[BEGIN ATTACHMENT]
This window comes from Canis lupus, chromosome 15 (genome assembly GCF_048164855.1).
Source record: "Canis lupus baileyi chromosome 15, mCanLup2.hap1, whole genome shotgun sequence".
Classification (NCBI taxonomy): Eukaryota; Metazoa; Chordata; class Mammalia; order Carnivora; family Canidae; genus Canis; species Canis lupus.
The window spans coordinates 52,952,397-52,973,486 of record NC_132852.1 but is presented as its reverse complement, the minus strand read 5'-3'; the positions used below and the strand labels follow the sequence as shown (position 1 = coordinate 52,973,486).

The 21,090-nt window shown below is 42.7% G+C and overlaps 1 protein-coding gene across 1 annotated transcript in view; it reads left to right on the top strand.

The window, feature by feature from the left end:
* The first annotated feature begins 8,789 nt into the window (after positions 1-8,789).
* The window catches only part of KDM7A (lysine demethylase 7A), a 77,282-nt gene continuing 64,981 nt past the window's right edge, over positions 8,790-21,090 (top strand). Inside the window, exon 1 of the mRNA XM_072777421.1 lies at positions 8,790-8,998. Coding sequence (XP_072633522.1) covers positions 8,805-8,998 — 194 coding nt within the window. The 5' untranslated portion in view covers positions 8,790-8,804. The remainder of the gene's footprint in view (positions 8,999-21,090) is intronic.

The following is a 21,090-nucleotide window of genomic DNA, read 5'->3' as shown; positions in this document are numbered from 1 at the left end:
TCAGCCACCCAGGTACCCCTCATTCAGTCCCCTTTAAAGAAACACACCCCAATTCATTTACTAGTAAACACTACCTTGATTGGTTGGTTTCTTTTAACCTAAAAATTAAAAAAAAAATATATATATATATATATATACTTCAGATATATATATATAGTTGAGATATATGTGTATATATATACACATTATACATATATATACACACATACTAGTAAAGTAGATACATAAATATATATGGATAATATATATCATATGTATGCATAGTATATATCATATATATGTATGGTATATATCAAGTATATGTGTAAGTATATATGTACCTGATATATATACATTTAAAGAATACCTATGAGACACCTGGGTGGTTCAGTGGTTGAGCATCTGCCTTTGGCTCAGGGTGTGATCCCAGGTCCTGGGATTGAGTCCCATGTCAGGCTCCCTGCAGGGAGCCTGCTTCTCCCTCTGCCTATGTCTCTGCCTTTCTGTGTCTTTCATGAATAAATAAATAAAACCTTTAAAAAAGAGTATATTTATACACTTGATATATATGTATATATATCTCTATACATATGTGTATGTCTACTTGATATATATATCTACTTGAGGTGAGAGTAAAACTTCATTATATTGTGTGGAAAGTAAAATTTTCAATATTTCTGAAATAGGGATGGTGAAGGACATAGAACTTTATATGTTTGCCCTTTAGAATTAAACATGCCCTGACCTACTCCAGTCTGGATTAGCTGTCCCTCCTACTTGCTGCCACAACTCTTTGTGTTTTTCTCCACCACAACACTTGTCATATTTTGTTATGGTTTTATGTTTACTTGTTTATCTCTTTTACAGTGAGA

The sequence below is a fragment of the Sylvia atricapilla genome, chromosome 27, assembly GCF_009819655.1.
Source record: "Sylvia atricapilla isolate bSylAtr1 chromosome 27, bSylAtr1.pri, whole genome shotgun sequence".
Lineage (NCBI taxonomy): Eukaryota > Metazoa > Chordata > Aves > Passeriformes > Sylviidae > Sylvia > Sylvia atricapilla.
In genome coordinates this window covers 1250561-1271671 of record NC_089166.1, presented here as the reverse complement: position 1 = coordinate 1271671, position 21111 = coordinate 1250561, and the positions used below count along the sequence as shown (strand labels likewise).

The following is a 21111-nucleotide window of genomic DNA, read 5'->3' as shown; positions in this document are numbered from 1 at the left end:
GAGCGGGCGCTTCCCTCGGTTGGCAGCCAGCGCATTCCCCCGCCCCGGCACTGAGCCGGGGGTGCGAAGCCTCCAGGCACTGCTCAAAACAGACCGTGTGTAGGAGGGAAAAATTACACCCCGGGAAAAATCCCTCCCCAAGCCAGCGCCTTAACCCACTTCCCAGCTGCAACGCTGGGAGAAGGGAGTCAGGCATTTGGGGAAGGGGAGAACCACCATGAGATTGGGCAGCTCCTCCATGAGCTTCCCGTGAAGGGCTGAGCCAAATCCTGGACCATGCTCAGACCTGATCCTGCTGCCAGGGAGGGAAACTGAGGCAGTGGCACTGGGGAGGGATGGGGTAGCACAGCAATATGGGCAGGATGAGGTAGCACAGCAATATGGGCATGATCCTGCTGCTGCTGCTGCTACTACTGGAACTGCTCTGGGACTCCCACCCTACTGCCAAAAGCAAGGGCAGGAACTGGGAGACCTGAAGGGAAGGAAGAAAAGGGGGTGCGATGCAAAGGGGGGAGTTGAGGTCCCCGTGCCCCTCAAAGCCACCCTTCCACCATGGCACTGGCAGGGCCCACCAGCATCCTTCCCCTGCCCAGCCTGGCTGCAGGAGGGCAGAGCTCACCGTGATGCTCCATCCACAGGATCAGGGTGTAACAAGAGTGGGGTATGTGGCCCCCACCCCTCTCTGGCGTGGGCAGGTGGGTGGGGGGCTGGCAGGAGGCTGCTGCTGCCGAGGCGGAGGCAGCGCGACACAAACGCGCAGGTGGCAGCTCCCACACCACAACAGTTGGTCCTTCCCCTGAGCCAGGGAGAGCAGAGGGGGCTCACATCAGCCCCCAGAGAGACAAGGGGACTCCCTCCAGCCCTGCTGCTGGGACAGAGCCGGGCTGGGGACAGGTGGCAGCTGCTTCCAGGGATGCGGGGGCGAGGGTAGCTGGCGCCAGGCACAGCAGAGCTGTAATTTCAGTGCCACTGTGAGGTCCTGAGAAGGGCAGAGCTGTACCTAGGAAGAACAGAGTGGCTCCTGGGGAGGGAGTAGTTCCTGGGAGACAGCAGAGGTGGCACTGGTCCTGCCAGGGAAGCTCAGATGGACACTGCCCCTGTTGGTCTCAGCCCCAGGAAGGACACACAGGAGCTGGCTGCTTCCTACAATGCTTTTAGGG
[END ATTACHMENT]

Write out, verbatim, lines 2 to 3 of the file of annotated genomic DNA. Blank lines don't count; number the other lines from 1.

Source record: "Canis lupus baileyi chromosome 15, mCanLup2.hap1, whole genome shotgun sequence".
Classification (NCBI taxonomy): Eukaryota; Metazoa; Chordata; class Mammalia; order Carnivora; family Canidae; genus Canis; species Canis lupus.